Subject: Re: sysinstall "local" tarball
To: None <email@example.com>
From: Charles M. Hannum <firstname.lastname@example.org>
Date: 09/20/1998 14:10:12
> > which specifically get the drive's idea of its capacity in sectors.
> My question is how does this info get out of the kernel to a program
> like sysinst or disklabel.
With disklabel(8). You trust that either it's the default label
(which is correct), or the user has DTRT (or knows more than you do!).
This is not what's broken.
> By the way, I agree with you completely here, either use the int25 or
> calculate the CHS from the start sector. The problem I see is that
> some yo-yo is going to do a fdisk /mbr or load nt or win95 and its
> going to reinstall the mbr code. So I'm afraid of going this way.
That's actually not quite the problem. The boot block *should* do
what I said, simply to make it more reliable, to deal with the case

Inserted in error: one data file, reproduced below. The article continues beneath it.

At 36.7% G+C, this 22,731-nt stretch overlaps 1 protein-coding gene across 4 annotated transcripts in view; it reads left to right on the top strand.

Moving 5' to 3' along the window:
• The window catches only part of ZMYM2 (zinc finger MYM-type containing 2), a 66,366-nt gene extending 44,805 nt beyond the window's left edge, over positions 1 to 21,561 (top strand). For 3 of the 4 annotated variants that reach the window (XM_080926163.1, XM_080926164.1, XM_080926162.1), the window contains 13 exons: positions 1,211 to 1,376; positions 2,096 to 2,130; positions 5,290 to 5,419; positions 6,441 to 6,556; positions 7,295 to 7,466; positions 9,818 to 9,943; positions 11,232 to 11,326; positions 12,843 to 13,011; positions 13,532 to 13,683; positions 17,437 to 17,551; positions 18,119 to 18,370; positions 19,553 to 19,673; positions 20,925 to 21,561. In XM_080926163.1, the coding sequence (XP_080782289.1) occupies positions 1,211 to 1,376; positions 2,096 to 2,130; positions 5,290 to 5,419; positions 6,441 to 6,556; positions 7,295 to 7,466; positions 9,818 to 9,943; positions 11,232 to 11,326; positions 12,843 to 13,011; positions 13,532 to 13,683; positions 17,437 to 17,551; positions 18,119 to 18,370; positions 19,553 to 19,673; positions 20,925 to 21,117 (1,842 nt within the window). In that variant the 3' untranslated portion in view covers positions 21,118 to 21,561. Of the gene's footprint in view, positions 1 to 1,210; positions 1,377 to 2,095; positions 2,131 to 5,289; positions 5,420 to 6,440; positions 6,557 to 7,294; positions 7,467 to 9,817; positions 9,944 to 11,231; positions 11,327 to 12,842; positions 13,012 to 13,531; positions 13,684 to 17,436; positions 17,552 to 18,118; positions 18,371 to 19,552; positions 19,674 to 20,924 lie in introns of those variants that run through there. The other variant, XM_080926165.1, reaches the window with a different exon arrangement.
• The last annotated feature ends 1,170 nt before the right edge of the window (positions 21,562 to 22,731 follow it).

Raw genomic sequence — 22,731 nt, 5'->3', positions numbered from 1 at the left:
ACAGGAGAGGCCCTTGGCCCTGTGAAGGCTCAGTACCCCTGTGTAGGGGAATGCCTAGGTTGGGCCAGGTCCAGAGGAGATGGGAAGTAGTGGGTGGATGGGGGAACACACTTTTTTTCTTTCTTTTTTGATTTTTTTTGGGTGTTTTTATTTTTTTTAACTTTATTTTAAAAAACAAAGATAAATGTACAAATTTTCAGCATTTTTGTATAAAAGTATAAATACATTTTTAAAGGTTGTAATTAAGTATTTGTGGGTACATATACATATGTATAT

where the boot block is near the end of a track, and to handle the
case where we have no default MBR at all.
It is however true that fdisk(8) still needs to know the BIOS geometry
in order to calculate the CHS values for the NetBSD MBR partition, so
that the default MBR code can load the first stage correctly.
So I suggest a completely different mechanism.
At boot time, before doing anything else, we do two BIOS calls for
each disk (say, up to 16 disks). The first loads the first block
(MBR) of the disk, and the second gets the BIOS disk description. We
store these (or maybe just the geometry and a hash of the first block)
During autoconfig, when we find a disk, we read the first block, look
it up in the table we stashed away, and if found use the geometry we
got from the BIOS. (If there are multiple matches with different BIOS
geometries, we arbitrarily pick one and warn the user.)
This data is then used to calculate the default label. If there is a
label present already, we use that instead.
Alternatively, we could have the table passed in from the boot block.
Old users (with old boot blocks) are going to have this right by now